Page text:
I agree with the gist – that there are pros and cons to each approach – but I disagree with the conclusion. Towards the end of the blog, Jon writes;
It’s a great idea to push the abstraction of the core primitives above the level of SELECT/CUT/PASTE. But there’s little to be gained by pretending that a table of contents is a pivot table.
If you’ve already deployed a network interface which is capable of accessing and manipulating pivot tables, then there is an enormous amount to be gained from being able to reuse this interface to access and manipulate table of contents, table of figures, or even dining room tables. Deploying new interfaces on the Internet is extremely difficult, expensive, and time consuming. The SELECT/CUT/PASTE analogy, while illustrative, doesn’t reflect the nuances of a network interface, which must work between multiple trust domains, not within just one.
WRT “ANALYZE” and “IMPROVE”, both of those “actions” can be accomplished without introducing new methods on the interface. For example, “ANALYZE” is a safe action, so could be handled as piping your content through an intermediary via a GET invocation, where it “analyzed” the content and returned the results (perhaps using annotation). “IMPROVE”, as I understand it, could be implemented similarly, but using WebDAV‘s COPY method, or maybe just PUT or POST; it depends how it’s used. Either way though, the intermediary would do the “improving”.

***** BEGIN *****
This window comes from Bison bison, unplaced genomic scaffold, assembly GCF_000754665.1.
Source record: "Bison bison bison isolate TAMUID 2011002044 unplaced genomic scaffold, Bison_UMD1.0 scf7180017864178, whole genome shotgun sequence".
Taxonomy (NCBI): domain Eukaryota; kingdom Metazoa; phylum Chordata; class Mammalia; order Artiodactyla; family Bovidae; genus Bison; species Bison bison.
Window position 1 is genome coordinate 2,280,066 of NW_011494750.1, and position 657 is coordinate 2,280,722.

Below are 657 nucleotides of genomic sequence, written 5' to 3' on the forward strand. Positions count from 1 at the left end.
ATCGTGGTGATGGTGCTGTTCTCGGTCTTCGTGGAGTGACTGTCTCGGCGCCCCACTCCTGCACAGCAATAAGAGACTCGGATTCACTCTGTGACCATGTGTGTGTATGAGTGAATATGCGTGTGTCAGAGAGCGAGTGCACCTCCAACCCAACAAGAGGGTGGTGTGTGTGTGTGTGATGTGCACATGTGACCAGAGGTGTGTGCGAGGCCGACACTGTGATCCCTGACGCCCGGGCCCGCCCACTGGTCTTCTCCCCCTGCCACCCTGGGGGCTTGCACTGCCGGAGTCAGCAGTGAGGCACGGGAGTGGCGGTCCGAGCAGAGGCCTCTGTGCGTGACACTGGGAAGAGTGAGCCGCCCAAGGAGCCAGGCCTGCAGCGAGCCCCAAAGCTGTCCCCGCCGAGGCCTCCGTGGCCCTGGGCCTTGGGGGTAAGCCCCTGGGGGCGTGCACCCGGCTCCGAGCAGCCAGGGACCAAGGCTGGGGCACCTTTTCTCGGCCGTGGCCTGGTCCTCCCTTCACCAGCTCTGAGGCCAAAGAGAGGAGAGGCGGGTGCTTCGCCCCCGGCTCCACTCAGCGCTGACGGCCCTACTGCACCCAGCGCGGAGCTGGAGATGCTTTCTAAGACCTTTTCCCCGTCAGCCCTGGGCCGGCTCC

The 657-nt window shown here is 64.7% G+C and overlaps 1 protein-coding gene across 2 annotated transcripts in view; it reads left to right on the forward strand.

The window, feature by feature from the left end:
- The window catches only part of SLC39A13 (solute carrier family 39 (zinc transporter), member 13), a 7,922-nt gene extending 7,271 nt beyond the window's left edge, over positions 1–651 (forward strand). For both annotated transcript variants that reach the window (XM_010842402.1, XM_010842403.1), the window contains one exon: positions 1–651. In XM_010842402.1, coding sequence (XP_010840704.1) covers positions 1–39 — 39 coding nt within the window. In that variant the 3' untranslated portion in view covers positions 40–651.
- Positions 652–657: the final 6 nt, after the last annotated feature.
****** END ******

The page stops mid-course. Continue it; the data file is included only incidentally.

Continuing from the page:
P.S. I like to use the “drag and drop” desktop metaphor as a comparison to REST’s uniform interface; GET as “double-click” (except for application-invocation, which isn’t technically part of drag-and-drop), POST as drag-and-drop, PUT as “file->save”, and DELETE as delete. This analogy breaks down with the drag-to-trash-can action, but it holds for the most part because drag-and-drop was designed as an interface for “all desktop objects” which is pretty similar to “all resources”.